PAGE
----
The story of communal American liberality 50 years ago and how it affected today’s world, retrieved from the files of an almost forgotten nongovernmental organization.
In 1959, many Africans and African-Americans saw their circumstances as connected, with colonialism and segregation mirroring each other. “Uhuru! Freedom Now!” was the cry in sub-Sahara Africa, and if education was the key to black freedom and independence for both populations, education in America—rather than England or the Soviet Union—was seen as crucial for Africans. The African American Students Foundation, whose founders included charismatic Kenyan activist Tom Mboya, sought to arrange transportation to the United States for young East Africans who had secured scholarships at American colleges. The organization’s first airlift brought President Obama’s father and 80 more bright, eager students from a dozen tribes. Though some were inadequately prepared for their new lives as American scholars, most succeeded remarkably, Shachtman (Rumspringa: To Be or Not to Be Amish, 2006, etc.) demonstrates in revealing character sketches. Ultimately, the students returned home to become doctors, academics and government officials in their newly formed nations. The airlift effort became a political football between Nixon and Kennedy in the 1960 presidential campaign, with both candidates seeking to somehow take credit for its success. Though the AASF was strongly supported by Jackie Robinson and Martin Luther King Jr., among other luminaries, raising money for the charter flights was difficult until the government took over funding the flights in 1964. Nonetheless, the efforts of the AASF proved to be a crucial element in the development of numerous students who would become significant figures in their home nations. Shachtman’s text, gleaned from the organization’s files and interviews with principals, offers a compelling portrait of nation-building abroad and nation-changing at home.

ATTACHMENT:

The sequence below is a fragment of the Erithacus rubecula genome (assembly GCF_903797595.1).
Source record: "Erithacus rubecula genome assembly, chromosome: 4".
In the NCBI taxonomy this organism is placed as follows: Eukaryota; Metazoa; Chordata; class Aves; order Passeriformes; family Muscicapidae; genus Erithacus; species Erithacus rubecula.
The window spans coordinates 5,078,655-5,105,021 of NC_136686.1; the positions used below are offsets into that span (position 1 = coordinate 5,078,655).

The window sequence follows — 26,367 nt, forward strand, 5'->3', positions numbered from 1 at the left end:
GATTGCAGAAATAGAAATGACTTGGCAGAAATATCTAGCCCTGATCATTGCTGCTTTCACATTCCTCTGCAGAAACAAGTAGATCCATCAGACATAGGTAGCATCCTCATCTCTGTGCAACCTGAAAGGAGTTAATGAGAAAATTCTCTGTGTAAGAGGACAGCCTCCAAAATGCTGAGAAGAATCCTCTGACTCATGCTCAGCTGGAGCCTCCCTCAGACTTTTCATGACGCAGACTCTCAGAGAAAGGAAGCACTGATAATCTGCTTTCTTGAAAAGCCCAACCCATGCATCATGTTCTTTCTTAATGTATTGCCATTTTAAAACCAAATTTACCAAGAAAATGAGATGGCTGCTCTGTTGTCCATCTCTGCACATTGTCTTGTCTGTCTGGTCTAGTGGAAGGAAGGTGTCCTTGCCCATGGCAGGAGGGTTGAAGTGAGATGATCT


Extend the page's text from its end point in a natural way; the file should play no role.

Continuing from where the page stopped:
A valuable case study of the effectiveness of NGOs when they are operated with care and confidence.